Review: Ike Boys

Year: 2021
Runtime:  88 minutes
Director: Eric McEver
Writer: Eric McEver and Jeff Hammer
Cast: Quinn Lord, Ronak Gandhi, Christina Higa, Billy Zane, Yumiko Shaku, Ben Browder

By Harris Dang

Set in the last week of 1999, “Ike Boys” (2021) (pronounced ee-kay) tells the story of Shawn and Vik (Quinn Lord and Ronak Gandhi), two bubbly yet socially inept teenagers who share a love of Japanese culture; specifically anime and tokusatsu (special-effects stories involving suit actors). They spend their leisure time together at each other’s house, boasting about how much they know about the culture and how much they want to get out of their inescapably boring town in Oklahoma.

Things take an interesting turn when Vik’s family takes in a Japanese exchange student by the name of Miki (Christina Higa). Seeing this as an opportunity to bond over all things Japanese, Shawn invites her and Vik to watch a DVD of a long-lost anime film that was thought to have been destroyed in a fire decades ago. But as they watch the film, they all obtain superpowers.

Their outrageous discovery uncovers that they have been thrown into a plot that threatens the world and the only way for it to be stopped is that they work together. But with the looming threat of a supernatural militia and Y2K (no, really) over their heads, it is not going to be easy.

“Ike Boys” is a film that harkens back to the “boy’s adventure” stories where their cultural fascinations come to life in ways that they regret wishing for it, i.e. films like “Last Action Hero”(1993), “The Forbidden Kingdom”(2008), and “The Neverending Story”(2001). While the film does fall into traps of predictability in terms of its messages, “Ike Boys” nevertheless is more fun and more substantial thematically than one would expect.


Through most of the first act, our lead characters share their passions of Japanese culture and initially, it does not seem all that interesting to witness since they are essentially just quoting things they have seen and the storytelling does come off as trite. Thankfully, when the character of Miki enters the picture, writer/director Eric McEver explores themes that give the story some much-needed heft.

For example, as a compliment to the lead character’s fascination with Japanese culture, Miki’s decision to travel to Oklahoma is because she is fascinated with “Indian” culture. But through muddled translation, what she really meant was Native Americans. The “translation” element gives the story some social commentary on global perceptions of culture and it lends depth to the underlying thread of the film being about identity and embracing who we are.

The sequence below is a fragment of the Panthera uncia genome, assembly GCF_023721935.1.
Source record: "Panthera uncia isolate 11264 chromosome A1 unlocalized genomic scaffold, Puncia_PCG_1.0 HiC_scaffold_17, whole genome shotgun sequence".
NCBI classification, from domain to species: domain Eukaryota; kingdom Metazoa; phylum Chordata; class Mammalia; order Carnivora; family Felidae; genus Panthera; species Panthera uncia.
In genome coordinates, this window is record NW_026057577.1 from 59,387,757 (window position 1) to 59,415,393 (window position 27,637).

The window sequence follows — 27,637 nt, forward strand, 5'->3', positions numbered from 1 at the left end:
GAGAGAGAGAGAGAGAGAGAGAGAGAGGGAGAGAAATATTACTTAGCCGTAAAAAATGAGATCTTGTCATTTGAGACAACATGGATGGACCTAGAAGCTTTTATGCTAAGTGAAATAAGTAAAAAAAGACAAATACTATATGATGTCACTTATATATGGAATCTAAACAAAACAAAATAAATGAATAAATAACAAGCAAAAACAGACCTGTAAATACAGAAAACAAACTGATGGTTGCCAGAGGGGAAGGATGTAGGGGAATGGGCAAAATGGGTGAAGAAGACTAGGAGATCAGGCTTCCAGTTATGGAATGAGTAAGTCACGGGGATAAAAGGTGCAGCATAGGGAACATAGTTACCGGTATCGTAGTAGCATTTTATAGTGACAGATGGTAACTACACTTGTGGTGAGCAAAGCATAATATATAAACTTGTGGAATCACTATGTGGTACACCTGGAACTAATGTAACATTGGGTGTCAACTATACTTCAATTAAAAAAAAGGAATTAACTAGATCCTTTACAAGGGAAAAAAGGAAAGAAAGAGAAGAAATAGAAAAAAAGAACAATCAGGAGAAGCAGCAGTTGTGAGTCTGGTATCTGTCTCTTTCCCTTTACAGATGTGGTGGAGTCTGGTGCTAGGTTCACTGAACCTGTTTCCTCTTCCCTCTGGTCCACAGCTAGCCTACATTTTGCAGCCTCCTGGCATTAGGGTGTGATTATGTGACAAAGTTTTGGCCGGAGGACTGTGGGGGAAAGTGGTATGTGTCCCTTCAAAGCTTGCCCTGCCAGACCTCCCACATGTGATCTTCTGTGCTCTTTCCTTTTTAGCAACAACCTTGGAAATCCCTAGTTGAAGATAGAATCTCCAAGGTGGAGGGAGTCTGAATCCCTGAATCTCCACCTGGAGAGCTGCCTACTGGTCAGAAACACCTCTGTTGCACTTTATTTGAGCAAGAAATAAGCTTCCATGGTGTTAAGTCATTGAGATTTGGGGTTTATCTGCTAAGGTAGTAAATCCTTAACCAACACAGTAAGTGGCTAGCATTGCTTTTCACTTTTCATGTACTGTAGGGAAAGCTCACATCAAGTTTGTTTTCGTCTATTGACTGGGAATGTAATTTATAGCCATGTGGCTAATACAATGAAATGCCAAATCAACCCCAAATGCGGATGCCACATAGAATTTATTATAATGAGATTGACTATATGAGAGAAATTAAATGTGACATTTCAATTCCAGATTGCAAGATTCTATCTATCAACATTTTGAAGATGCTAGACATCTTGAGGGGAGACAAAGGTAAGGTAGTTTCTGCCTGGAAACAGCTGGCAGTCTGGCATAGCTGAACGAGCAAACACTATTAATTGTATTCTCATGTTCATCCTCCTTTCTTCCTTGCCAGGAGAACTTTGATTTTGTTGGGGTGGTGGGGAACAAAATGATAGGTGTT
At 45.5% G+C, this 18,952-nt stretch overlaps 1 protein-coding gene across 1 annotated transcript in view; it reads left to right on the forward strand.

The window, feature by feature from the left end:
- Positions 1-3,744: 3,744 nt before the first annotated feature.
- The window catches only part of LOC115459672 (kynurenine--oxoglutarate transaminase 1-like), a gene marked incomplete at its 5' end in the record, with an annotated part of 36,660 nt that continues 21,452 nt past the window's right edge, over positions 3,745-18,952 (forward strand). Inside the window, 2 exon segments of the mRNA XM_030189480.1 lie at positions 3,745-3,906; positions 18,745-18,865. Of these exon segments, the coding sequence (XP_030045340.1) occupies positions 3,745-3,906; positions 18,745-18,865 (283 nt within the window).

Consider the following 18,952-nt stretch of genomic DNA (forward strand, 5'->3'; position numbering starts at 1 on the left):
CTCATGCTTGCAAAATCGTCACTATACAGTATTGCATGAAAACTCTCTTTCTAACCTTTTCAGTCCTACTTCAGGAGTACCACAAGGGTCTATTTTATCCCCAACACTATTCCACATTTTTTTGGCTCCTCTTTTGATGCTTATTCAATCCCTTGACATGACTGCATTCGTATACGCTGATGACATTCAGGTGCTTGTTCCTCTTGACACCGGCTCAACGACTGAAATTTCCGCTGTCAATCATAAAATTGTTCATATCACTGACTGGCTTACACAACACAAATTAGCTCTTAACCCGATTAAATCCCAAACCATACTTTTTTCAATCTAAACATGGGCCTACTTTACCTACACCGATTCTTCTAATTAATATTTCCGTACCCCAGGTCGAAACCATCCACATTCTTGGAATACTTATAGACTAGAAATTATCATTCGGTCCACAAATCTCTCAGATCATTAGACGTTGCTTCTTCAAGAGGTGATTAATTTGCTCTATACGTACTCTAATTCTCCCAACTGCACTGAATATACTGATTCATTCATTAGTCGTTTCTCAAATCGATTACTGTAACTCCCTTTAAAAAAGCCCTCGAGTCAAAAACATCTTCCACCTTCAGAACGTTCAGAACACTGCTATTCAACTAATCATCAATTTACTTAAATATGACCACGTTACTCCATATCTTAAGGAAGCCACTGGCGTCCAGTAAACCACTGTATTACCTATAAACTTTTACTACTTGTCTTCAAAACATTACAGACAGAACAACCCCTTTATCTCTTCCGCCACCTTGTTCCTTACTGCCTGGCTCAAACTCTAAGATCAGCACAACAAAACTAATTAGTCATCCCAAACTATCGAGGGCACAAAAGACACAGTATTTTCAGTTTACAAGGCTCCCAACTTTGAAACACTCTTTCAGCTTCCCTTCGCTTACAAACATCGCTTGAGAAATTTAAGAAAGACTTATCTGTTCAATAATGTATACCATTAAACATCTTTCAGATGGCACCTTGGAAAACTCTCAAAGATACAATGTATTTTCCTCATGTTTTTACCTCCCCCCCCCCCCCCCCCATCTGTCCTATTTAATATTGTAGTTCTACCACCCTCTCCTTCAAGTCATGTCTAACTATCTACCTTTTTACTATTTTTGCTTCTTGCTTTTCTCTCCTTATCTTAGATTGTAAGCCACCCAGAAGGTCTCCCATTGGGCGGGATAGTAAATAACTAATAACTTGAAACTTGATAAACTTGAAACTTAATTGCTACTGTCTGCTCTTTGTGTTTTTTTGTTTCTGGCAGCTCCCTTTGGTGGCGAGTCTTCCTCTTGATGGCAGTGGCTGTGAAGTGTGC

Familiar elements in the film involving cultural appropriation are subverted to amusing and even surprising effect (like the involvements of Billy Zane as a braggard karate sensei and Yumiko Shaku as an almost too understanding matriarch) and the conflicts that our leads face makes the characterizations believably flawed and remarkably human, given the fantastical storyline. All three leads feel restricted by the weight of life in regards to fighting for their future and destiny and the three leads lend conviction to their characters in making their conflicts felt. Gandhi in particular displays effective rage while providing solid comic relief.


McEver’s characters are essentially him via proxy and he also has a vast affinity for everything Japan to the point that he lives there. And his love for it shines as he marries anime, tokusatsu and tradition into a boisterous melange that surpasses its budget constraints with charm and whimsy.

The character concepts by Sean Bricknell are brought to glorious life by special effects wizard Daisuke Sato (who has worked on numerous “Godzilla” and “Ultraman” films) while the animated segments by Huang Hsiao-Shan and Arnaud Tribout are spirited and energetic, with wonderful support from a rousing score by Rob Tunstall, who has worked on numerous videogames like “Mario”, “Star Fox” and the “Zelda” series.

“Ike Boys” is a charming, entertaining and goofy trifle that honours its inspirations with love and respect while providing a warm story about will resonate with young audiences about passion, adventure and friendship. Recommended.

“Ike Boys” had its world premiere at this year’s Fantastic Fest. Visit this link for more information.


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